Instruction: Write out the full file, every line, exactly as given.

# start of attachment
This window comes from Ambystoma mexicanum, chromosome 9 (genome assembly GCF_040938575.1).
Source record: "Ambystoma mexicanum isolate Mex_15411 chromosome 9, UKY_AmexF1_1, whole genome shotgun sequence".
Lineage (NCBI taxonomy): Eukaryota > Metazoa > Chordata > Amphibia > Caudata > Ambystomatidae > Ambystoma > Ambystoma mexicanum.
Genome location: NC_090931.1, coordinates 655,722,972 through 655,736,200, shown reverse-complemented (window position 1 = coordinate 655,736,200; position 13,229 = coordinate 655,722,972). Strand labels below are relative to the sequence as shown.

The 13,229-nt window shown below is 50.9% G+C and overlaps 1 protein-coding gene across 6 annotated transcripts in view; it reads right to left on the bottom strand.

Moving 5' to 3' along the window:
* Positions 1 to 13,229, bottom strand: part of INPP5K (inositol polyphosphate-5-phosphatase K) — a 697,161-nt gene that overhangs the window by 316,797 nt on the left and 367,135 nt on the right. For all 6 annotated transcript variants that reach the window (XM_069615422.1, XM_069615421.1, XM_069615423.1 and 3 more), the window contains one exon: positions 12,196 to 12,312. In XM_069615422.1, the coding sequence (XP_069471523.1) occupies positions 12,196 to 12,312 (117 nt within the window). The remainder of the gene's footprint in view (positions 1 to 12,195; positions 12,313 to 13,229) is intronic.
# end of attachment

This window comes from Ambystoma mexicanum, chromosome 9 (genome assembly GCF_040938575.1).
Source record: "Ambystoma mexicanum isolate Mex_15411 chromosome 9, UKY_AmexF1_1, whole genome shotgun sequence".
Lineage (NCBI taxonomy): Eukaryota > Metazoa > Chordata > Amphibia > Caudata > Ambystomatidae > Ambystoma > Ambystoma mexicanum.
Genome location: NC_090931.1, coordinates 655,722,972 through 655,736,200, shown reverse-complemented (window position 1 = coordinate 655,736,200; position 13,229 = coordinate 655,722,972). Strand labels below are relative to the sequence as shown.

The 13,229-nt window shown below is 50.9% G+C and overlaps 1 protein-coding gene across 6 annotated transcripts in view; it reads right to left on the bottom strand.

Moving 5' to 3' along the window:
* Positions 1 to 13,229, bottom strand: part of INPP5K (inositol polyphosphate-5-phosphatase K) — a 697,161-nt gene that overhangs the window by 316,797 nt on the left and 367,135 nt on the right. For all 6 annotated transcript variants that reach the window (XM_069615422.1, XM_069615421.1, XM_069615423.1 and 3 more), the window contains one exon: positions 12,196 to 12,312. In XM_069615422.1, the coding sequence (XP_069471523.1) occupies positions 12,196 to 12,312 (117 nt within the window). The remainder of the gene's footprint in view (positions 1 to 12,195; positions 12,313 to 13,229) is intronic.